New legal regulation of VAT exemption for private clinics

VAT Newsletter 47/2019
Last Friday, the German Federal Council approved the Annual Tax Act 2019 (under a different name). It has thus implemented the VAT exemption for medical treatments in private clinics into the German VAT Act. The regulation is applicable as of 01.01.2020. Private clinics should therefore quickly check whether they meet the requirements specified in the new legislation.
1 Background
 
Previously, the German VAT law provided that medical treatment services supplied by private clinics were not VAT exempt. However, European law has regulated this differently. In 2015, the BFH, the highest German fiscal court, therefore decided that private clinics are permitted to directly invoke European law (see KMLZ-Newsletter 09/2015). If the conditions regulated there are met, private clinics can treat their services as exempt from VAT. As a result of this case law, many disputes arose between private clinics, the tax administration and, in part, private health insurance companies, as to whether or not the condition for tax exemption was met. Most recently, the BFH decided that, in order to fulfil the conditions for the VAT exemption, a private clinic must, above all, fulfil the conditions of sec 109 para 3 SGB V (Social Code) like a hospital licensed under sec. 108 SGB V.
 
2 New legal regulation
 
On 29 November 2019, the German Federal Council approved a new legal regulation. The legislator incorporated the VAT exemption for private clinics into German law. According to the newly worded sec 4 no. 14 lit. b, aa German VAT Act, hospital treatment and medical treatment in a hospital, which is not a public-law institution or licensed under sec. 108 SGB V (= private clinic), are VAT exempt if:
 
  •  the services offered by the private clinic correspond to those of the aforementioned hospitals, and
  •  the costs are expected to be incurred in at least 40% of the annual days of occupancy by patients, for whom no higher charges have been levied for hospital services than for general hospital services, in accordance with the Krankenhausentgeltgesetz or the Bundespflegesatzverordnung.
 
This new legal regulation corresponds to the content of a current regulation of the tax administration, on the basis of which the tax authorities (but not the tax courts) have so far examined the VAT exemption under European law. The new regulations will come into force on 1 January 2020.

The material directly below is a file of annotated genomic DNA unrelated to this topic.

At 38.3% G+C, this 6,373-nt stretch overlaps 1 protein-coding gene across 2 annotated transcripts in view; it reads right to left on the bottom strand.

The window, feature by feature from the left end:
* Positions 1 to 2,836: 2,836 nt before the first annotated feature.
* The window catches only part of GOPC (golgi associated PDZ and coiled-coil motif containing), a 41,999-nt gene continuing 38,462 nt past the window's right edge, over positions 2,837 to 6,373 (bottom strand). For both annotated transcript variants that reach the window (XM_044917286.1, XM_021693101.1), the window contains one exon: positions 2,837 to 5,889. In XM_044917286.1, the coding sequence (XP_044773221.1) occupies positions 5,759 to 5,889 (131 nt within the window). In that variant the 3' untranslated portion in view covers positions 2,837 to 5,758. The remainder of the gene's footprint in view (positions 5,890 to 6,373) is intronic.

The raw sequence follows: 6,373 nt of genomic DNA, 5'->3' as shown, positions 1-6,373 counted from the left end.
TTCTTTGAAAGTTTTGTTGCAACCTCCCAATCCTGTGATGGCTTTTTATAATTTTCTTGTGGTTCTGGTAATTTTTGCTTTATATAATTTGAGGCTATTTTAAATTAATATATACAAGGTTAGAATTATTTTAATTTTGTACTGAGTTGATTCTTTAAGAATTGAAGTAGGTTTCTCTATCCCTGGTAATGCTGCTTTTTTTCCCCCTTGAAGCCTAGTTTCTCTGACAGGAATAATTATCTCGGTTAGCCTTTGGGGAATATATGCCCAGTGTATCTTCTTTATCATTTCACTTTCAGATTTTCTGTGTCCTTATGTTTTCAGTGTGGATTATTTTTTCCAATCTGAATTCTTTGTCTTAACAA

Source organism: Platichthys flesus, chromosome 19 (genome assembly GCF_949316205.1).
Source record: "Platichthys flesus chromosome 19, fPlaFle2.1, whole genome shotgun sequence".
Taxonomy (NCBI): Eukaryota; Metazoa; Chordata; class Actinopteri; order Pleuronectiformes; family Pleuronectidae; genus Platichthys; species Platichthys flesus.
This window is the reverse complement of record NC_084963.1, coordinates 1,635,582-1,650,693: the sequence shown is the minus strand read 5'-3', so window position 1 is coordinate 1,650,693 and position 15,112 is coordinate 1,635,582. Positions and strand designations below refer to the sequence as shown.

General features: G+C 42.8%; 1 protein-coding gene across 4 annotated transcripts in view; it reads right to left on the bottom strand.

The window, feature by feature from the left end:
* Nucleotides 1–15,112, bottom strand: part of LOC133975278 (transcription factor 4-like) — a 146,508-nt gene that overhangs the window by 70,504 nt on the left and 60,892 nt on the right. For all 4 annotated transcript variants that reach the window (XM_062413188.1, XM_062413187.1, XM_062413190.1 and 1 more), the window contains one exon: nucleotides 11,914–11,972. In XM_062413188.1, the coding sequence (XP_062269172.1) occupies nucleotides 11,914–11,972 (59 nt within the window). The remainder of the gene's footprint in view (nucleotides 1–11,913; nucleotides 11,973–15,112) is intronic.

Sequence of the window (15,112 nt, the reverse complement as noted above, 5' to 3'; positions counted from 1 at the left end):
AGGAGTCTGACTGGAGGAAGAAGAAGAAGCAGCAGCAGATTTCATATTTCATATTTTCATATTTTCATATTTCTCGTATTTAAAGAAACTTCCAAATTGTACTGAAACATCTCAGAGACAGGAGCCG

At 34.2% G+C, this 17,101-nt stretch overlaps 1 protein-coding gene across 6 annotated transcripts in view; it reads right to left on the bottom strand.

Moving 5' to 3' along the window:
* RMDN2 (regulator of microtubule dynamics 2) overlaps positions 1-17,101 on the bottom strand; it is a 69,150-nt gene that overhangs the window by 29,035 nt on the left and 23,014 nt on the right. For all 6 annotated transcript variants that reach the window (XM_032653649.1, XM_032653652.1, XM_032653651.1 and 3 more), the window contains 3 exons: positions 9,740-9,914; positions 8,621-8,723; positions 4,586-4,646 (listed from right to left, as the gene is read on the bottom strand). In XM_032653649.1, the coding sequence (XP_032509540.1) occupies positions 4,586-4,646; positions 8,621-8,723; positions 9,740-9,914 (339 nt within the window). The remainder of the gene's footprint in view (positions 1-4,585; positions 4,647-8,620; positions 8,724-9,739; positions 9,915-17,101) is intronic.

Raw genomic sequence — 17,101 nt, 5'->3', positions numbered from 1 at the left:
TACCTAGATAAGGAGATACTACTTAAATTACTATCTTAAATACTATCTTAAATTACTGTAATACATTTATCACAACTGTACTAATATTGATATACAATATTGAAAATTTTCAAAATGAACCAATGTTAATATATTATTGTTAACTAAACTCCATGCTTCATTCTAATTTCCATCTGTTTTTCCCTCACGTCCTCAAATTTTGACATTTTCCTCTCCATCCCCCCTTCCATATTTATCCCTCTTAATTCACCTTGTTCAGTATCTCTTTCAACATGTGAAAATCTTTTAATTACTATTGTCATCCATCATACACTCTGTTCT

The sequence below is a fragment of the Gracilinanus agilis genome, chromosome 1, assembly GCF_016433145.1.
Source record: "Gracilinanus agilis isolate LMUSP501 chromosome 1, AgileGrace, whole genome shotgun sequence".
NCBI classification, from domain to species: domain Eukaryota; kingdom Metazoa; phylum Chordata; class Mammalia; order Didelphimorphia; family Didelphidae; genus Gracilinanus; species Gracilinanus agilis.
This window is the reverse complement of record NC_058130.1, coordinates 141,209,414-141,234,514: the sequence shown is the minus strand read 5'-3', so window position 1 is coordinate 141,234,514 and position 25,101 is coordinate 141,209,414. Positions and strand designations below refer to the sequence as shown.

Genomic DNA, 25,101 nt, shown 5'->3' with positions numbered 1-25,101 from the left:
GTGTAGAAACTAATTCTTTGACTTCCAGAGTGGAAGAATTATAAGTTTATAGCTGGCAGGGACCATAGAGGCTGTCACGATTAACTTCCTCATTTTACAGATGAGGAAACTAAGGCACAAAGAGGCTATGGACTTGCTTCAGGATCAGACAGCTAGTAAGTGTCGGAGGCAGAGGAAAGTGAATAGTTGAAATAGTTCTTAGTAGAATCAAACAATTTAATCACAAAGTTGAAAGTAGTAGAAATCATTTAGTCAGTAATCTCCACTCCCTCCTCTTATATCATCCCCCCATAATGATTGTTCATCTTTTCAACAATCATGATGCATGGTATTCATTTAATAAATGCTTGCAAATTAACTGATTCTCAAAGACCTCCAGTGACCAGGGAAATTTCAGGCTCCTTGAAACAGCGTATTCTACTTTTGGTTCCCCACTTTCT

3 Consequences for the practice
 
In the future, a private clinic will have to check the medical indication of the treatment as well as the two conditions mentioned in the bullets in order to determine whether it provides VAT exempt services. It should be noted that the private clinic must prove the above-mentioned requirements to the tax authorities. The first prerequisite – services that correspond to those of a planned hospital (personnel, spatial and medical-technical equipment) – should be available for most medical treatment services and can be proven without any significant problems.
 
The audit and fulfilment of the 40% quota is, however, likely to be problematic. It is necessary to determine in which cases remuneration is higher than that for general hospital services. In principle, hospitals licensed under sec. 108 SGB V settle DRG flat rates on the basis of a uniform base rate. In addition, they receive investment costs in the form of public subsidies, regardless of their services. Since private clinics do not receive this service-independent investment support, the amount billed by them is often higher for this reason alone (due to a higher base rate). They must also generate the investments. This different funding situation must not be to the detriment of private clinics when calculating the quota. Insofar as private clinics bill according to the DRG flat rates, this aspect must be taken into account when comparing the level of fees.
 
Furthermore, fees for optional services are to be included in the quota formation. According to the aforementioned regulation of the tax administration, it is therefore important whether the remuneration for optional services is adequate to the services. There is much to suggest that the tax authorities will transfer this approach to the new legal version. Of course, it must then be clarified what is "adequate". In practice, this will certainly often result in a comparison of the prices of hospitals licensed under sec. 108 SGB V for optional services.
 
A detailed examination of the tax exemption is, for various reasons, suitable for private clinics. Firstly, the tax exemption is important for the price calculation: If the services are VAT exempt, the private clinic is not required to include VAT in its invoice. If the services are taxable, the clinic has the right to deduct input tax. Secondly: In the past, when a private clinic has shown VAT on its invoice, private health insurance companies have refused to reimburse it (much to the annoyance of patients). This threat looms even larger in the future due to the legal reorganization. VAT should therefore only be shown in the invoice if the private clinic is quite sure of this. In case of any doubt it should not issue invoices with separate VAT amounts.
 
 
Contact:
 

Dr. Michael Rust
Rechtsanwalt
Tel.: +49 89 217501274
michael.rust@kmlz.de


as per: 03.12.2019